Varieties of Tequila

Blanco Tequila

Blanco tequila, also known as silver tequila, is a clear tequila that is bottled immediately after the distillation process. This type of tequila has a strong agave flavor and is typically used in cocktails and mixed drinks.

Reposado Tequila

Reposado tequila is aged for a minimum of 2 months and a maximum of 1 year in oak barrels. This type of tequila has a milder flavor and is often sipped on its own or used in more complex cocktails.

Añejo Tequila

Añejo tequila is aged for a minimum of 1 year and a maximum of 3 years in oak barrels. This type of tequila has a rich, smooth flavor and is often sipped on its own or used in high-end cocktails.


Tequila has a rich history and a complex process that goes into making it. From the harvesting of the blue agave plant to the final distillation process, each step is crucial in creating the perfect tequila. Whether you prefer it straight up, on the rocks, or in a cocktail, tequila is a versatile alcoholic beverage that can enhance any occasion.

Most Common Questions About Tequila

  • What is the difference between mezcal and tequila?

    Mezcal and tequila are both made from agave, but they are produced in different regions of Mexico and use different types of agave plants. Mezcal is typically smokier in flavor and can be made from a variety of agave species, while tequila is made only from blue agave and has a more subtle flavor.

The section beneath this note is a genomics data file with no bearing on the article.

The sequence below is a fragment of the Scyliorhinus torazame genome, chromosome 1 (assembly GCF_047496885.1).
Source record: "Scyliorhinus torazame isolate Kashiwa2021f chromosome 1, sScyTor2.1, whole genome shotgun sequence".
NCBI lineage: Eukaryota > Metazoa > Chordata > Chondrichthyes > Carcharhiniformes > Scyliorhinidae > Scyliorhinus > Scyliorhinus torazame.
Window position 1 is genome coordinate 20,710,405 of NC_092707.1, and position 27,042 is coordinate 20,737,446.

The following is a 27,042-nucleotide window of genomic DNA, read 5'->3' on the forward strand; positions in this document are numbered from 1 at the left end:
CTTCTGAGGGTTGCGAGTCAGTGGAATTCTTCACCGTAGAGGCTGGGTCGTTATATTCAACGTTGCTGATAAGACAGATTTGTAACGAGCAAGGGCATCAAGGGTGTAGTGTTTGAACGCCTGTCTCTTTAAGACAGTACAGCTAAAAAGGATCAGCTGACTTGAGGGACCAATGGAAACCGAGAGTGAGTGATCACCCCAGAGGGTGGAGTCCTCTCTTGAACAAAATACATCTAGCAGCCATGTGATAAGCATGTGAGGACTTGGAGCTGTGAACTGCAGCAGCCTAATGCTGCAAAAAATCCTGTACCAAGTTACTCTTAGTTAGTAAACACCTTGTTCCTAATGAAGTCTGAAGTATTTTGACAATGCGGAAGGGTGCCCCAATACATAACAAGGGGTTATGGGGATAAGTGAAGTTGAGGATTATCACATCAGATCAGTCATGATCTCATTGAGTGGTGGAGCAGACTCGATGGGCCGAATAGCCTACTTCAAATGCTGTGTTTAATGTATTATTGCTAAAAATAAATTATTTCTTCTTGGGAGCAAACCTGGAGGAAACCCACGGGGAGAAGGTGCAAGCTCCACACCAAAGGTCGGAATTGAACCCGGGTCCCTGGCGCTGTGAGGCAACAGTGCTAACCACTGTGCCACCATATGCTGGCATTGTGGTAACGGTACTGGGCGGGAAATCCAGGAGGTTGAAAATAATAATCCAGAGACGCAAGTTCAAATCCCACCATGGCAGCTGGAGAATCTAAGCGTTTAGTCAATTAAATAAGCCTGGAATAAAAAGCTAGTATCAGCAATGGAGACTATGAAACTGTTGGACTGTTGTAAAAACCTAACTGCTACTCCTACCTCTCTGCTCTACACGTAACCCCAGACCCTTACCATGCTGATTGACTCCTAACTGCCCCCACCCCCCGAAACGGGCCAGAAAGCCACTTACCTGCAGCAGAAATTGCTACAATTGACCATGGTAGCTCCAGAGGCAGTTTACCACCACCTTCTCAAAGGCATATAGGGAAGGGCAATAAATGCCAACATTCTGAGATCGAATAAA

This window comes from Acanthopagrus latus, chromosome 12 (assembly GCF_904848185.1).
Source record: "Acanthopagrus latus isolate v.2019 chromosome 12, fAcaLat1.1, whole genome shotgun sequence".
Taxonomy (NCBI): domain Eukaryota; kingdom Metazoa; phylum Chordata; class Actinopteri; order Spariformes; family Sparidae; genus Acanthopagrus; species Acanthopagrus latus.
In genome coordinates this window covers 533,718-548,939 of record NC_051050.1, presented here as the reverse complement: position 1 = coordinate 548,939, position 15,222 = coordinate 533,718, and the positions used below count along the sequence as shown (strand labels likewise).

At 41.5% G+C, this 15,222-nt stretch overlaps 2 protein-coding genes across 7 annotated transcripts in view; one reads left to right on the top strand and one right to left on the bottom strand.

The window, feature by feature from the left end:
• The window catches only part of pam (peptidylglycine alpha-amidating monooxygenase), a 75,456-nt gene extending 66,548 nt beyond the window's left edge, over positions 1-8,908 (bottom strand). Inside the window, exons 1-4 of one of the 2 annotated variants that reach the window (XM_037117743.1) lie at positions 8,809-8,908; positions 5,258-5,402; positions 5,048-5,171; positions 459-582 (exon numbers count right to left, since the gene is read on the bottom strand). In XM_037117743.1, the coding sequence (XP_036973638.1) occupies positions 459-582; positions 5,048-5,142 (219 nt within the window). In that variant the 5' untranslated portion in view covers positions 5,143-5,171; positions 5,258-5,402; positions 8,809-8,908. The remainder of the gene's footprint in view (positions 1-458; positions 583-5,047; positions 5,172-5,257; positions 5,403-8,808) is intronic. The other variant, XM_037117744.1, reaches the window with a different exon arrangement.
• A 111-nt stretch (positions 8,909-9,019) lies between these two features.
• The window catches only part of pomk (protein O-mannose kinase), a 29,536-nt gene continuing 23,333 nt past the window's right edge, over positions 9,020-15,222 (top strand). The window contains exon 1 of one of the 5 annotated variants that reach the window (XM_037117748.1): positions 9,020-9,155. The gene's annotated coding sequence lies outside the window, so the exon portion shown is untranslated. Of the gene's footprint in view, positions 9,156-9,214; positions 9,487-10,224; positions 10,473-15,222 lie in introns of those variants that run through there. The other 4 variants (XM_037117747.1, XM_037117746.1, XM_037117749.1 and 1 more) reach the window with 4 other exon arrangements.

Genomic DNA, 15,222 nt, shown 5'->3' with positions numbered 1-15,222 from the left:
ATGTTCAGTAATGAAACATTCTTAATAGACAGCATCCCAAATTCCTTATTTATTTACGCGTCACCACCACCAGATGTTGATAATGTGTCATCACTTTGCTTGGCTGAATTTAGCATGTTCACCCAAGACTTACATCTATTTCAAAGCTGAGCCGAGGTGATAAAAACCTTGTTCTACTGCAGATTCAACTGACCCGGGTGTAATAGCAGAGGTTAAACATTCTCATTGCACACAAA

• Can tequila only be made in Mexico?

    Yes, by law, tequila can only be produced in certain regions of Mexico, including Jalisco, Guanajuato, Michoacán, Nayarit, and Tamaulipas.

  • What is the best way to drink tequila?

    The best way to drink tequila is a matter of personal preference. Some people prefer to sip it slowly, while others prefer to take it as a shot with salt and lime. Tequila can also be used in cocktails, such as margaritas and palomas.

  • What is the difference between 100% agave tequila and mixto tequila?

    100% agave tequila is made only from blue agave and contains no other sugars or additives. Mixto tequila, on the other hand, can contain up to 49% other sugars and additives.

  • What is the difference between blanco, reposado, and añejo tequila?

    Blanco tequila is bottled immediately after the distillation process and has a strong agave flavor. Reposado tequila is aged for a minimum of 2 months and a maximum of 1 year in oak barrels, while añejo tequila is aged for a minimum of 1 year and a maximum of 3 years in oak barrels. Reposado and añejo tequilas have a milder flavor and are often sipped on their own.


  • ‘Tequila.’ Wikipedia, Wikimedia Foundation, 21 June 2021, en.wikipedia.org/wiki/Tequila.
  • ‘What Is Tequila and How Is It Made?’ The Spruce Eats, Dotdash, 30 Mar. 2021, www.thespruceeats.com/tequila-liquor-basics-759325.
  • ‘What Is Tequila Made From and How Is It Made?’ VinePair, 24 Mar. 2021, vinepair.com/articles/what-is-tequila-made-of/.